So far, 13 countries have ratified the constitution but all 25 members are required to approve it to be implemented. Denmark, the Czech Republic, the UK, Portugal, Poland, and Ireland, who were also due to hold referendums, have indefinitely halted their plans.

What's next?

In order to prevent the imminent death of the constitutional project and perhaps more importantly in order to reestablish the dialogue with the people of Europe, political leaders, meeting at the European Summit (June 16-17), had decided to launch a "period of reflection" which would be used to clarify the contents of the constitution and hopefully provide a fresh start for further reform of the EU.

Since then, several possibilities have been put forward in order to overcome the current crisis.

Sebastian Kurpas, research fellow at the Center for European Policy Studies based in Brussels, Belgium, said "in order to save the constitutional treaty in its entirety, the only possibility will be to continue ratification, whether as planned or after 'freezing' the process for some time."

It is indeed possible to envisage a re-run of the referendum in France and the Netherlands, as the "No" votes were widely perceived as a "sanction vote" against the executive in the first case and a discontent at the lack of clear explanations on the text in the second. This solution would also ensure that all member countries are consulted.

However, it also brings some considerable setbacks. The EU could find itself once again in a period of uncertainty and develop an even more negative dynamic for the constitutional project. Britain and Denmark, known for their Euro-skepticism, were also poised to have rejected the constitutional treaty.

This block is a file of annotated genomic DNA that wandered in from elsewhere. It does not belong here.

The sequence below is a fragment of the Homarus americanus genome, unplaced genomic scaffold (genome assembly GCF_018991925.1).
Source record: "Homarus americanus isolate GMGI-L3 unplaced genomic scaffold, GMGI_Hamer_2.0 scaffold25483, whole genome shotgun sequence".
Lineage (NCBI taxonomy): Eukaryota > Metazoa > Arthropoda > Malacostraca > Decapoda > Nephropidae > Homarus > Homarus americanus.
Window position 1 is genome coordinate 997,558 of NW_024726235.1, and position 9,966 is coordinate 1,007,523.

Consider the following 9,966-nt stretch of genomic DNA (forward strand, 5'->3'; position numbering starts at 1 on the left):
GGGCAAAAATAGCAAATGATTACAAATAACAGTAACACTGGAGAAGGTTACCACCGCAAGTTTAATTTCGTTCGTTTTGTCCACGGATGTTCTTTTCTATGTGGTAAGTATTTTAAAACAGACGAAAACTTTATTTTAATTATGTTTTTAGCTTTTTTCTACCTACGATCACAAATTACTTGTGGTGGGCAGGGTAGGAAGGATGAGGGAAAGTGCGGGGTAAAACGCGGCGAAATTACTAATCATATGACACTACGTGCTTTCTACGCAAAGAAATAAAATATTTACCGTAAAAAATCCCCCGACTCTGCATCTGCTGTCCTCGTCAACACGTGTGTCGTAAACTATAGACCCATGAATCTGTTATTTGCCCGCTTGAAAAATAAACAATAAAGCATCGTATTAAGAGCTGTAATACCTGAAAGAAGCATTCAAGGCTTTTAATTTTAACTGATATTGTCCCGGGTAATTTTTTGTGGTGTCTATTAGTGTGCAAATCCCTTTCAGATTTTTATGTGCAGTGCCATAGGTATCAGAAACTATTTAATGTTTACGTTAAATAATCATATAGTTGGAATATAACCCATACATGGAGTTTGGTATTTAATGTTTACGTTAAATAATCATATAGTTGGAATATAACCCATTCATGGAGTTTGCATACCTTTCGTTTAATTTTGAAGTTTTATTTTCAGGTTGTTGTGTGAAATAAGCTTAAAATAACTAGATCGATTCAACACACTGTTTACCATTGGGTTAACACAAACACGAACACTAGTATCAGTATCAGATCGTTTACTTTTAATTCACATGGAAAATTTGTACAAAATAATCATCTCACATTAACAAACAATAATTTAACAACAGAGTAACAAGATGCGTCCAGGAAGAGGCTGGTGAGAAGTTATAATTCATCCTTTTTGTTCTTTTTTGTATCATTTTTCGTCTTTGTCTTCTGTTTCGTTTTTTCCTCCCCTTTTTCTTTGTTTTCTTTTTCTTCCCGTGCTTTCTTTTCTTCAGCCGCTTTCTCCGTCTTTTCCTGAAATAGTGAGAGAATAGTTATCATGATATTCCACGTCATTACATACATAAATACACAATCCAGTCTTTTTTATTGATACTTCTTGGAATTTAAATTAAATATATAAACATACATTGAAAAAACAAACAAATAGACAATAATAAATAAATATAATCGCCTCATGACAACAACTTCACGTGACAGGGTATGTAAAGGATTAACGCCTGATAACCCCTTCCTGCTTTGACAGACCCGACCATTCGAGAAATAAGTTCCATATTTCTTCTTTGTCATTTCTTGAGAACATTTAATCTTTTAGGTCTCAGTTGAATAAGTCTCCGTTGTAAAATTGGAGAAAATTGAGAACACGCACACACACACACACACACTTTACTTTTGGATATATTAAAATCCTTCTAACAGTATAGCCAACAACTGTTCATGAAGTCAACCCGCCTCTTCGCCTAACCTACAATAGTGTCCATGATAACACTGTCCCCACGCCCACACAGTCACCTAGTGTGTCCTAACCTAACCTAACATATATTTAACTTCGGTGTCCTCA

It is also doubtful that politicians in France and the Netherlands would run the political risk to call for a second vote on the same text.

The other possibility would be to have a kind of "Nice Plus," taking some elements of the constitutional treaty, which are widely undisputed such as the nomination of a foreign minister, the External Action Service, or the Citizens Initiative, and introducing the more ambitious but much-needed elements such as a new voting system at a later date.

However, all these elements would have to be renegotiated and there is no guarantee that a common decision will emerge from these.

Presently, the second possibility seems more likely but the EU needs urgent and thorough reform because the complexity of its institutions and further enlargement on the horizon will certainly prove very difficult to manage under its current model. Also, its widely criticized "democratic deficit" and lack of clarifications about its functioning are increasingly exasperating the citizens of the Union.

Ironically, these are issues the constitutional treaty was seeking to address.

Jerome Kim, Korean-Belgian journalist, serves as a staff writer for The Seoul Times. Jerome grew up mostly in Belgium as his S. Korean parents immigrated to the European nation. He majored in international relations at York University, Canada. Jerome concentrates on European affairs as well as arts and culture.